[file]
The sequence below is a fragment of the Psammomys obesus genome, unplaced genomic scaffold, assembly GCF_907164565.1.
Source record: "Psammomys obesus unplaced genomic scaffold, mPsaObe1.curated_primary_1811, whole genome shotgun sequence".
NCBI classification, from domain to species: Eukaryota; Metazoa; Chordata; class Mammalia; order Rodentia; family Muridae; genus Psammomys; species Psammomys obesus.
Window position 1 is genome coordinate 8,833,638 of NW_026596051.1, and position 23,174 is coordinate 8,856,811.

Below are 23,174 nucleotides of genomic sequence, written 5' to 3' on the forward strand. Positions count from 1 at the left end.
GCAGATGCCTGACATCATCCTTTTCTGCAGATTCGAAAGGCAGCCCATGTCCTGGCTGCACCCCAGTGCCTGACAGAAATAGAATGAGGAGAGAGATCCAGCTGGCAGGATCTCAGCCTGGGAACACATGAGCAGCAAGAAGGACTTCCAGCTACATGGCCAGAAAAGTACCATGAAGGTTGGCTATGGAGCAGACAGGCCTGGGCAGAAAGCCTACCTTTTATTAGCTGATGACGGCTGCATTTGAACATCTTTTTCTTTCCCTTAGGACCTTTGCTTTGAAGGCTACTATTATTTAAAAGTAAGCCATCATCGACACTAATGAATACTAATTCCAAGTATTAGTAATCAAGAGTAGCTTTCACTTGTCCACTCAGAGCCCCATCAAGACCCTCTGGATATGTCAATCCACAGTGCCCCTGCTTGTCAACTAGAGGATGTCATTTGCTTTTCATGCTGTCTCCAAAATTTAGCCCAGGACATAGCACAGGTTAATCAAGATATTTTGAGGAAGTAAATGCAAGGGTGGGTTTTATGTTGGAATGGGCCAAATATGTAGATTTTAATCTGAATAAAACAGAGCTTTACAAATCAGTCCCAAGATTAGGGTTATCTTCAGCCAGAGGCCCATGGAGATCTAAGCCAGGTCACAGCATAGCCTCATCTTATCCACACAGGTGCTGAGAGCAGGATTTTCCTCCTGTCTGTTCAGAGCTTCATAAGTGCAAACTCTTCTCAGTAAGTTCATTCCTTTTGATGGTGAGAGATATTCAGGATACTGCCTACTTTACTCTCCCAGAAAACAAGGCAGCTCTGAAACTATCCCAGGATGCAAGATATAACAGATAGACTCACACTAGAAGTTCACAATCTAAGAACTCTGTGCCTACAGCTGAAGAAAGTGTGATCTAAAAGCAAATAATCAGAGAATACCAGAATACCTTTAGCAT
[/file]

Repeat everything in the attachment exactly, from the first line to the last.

The sequence below is a fragment of the Psammomys obesus genome, unplaced genomic scaffold, assembly GCF_907164565.1.
Source record: "Psammomys obesus unplaced genomic scaffold, mPsaObe1.curated_primary_1811, whole genome shotgun sequence".
NCBI classification, from domain to species: Eukaryota; Metazoa; Chordata; class Mammalia; order Rodentia; family Muridae; genus Psammomys; species Psammomys obesus.
Window position 1 is genome coordinate 8,833,638 of NW_026596051.1, and position 23,174 is coordinate 8,856,811.

Below are 23,174 nucleotides of genomic sequence, written 5' to 3' on the forward strand. Positions count from 1 at the left end.
GCAGATGCCTGACATCATCCTTTTCTGCAGATTCGAAAGGCAGCCCATGTCCTGGCTGCACCCCAGTGCCTGACAGAAATAGAATGAGGAGAGAGATCCAGCTGGCAGGATCTCAGCCTGGGAACACATGAGCAGCAAGAAGGACTTCCAGCTACATGGCCAGAAAAGTACCATGAAGGTTGGCTATGGAGCAGACAGGCCTGGGCAGAAAGCCTACCTTTTATTAGCTGATGACGGCTGCATTTGAACATCTTTTTCTTTCCCTTAGGACCTTTGCTTTGAAGGCTACTATTATTTAAAAGTAAGCCATCATCGACACTAATGAATACTAATTCCAAGTATTAGTAATCAAGAGTAGCTTTCACTTGTCCACTCAGAGCCCCATCAAGACCCTCTGGATATGTCAATCCACAGTGCCCCTGCTTGTCAACTAGAGGATGTCATTTGCTTTTCATGCTGTCTCCAAAATTTAGCCCAGGACATAGCACAGGTTAATCAAGATATTTTGAGGAAGTAAATGCAAGGGTGGGTTTTATGTTGGAATGGGCCAAATATGTAGATTTTAATCTGAATAAAACAGAGCTTTACAAATCAGTCCCAAGATTAGGGTTATCTTCAGCCAGAGGCCCATGGAGATCTAAGCCAGGTCACAGCATAGCCTCATCTTATCCACACAGGTGCTGAGAGCAGGATTTTCCTCCTGTCTGTTCAGAGCTTCATAAGTGCAAACTCTTCTCAGTAAGTTCATTCCTTTTGATGGTGAGAGATATTCAGGATACTGCCTACTTTACTCTCCCAGAAAACAAGGCAGCTCTGAAACTATCCCAGGATGCAAGATATAACAGATAGACTCACACTAGAAGTTCACAATCTAAGAACTCTGTGCCTACAGCTGAAGAAAGTGTGATCTAAAAGCAAATAATCAGAGAATACCAGAATACCTTTAGCAT